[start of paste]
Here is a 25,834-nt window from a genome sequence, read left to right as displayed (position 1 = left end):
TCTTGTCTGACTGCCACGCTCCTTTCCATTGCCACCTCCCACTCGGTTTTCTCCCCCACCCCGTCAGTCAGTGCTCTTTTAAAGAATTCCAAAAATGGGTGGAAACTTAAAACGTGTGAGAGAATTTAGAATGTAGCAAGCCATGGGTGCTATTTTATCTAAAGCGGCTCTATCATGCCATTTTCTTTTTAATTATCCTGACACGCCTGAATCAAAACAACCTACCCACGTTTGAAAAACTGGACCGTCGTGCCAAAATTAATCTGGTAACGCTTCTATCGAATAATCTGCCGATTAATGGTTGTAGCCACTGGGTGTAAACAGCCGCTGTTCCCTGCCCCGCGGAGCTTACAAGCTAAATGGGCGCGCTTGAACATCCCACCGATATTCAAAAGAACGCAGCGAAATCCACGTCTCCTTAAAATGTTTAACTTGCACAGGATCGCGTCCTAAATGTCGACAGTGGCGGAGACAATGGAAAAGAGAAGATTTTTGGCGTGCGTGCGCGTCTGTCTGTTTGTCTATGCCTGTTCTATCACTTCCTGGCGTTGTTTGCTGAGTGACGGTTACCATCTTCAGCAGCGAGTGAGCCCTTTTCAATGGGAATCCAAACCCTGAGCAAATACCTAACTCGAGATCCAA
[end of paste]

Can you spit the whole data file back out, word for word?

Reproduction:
Here is a 25,834-nt window from a genome sequence, read left to right as displayed (position 1 = left end):
TCTTGTCTGACTGCCACGCTCCTTTCCATTGCCACCTCCCACTCGGTTTTCTCCCCCACCCCGTCAGTCAGTGCTCTTTTAAAGAATTCCAAAAATGGGTGGAAACTTAAAACGTGTGAGAGAATTTAGAATGTAGCAAGCCATGGGTGCTATTTTATCTAAAGCGGCTCTATCATGCCATTTTCTTTTTAATTATCCTGACACGCCTGAATCAAAACAACCTACCCACGTTTGAAAAACTGGACCGTCGTGCCAAAATTAATCTGGTAACGCTTCTATCGAATAATCTGCCGATTAATGGTTGTAGCCACTGGGTGTAAACAGCCGCTGTTCCCTGCCCCGCGGAGCTTACAAGCTAAATGGGCGCGCTTGAACATCCCACCGATATTCAAAAGAACGCAGCGAAATCCACGTCTCCTTAAAATGTTTAACTTGCACAGGATCGCGTCCTAAATGTCGACAGTGGCGGAGACAATGGAAAAGAGAAGATTTTTGGCGTGCGTGCGCGTCTGTCTGTTTGTCTATGCCTGTTCTATCACTTCCTGGCGTTGTTTGCTGAGTGACGGTTACCATCTTCAGCAGCGAGTGAGCCCTTTTCAATGGGAATCCAAACCCTGAGCAAATACCTAACTCGAGATCCAA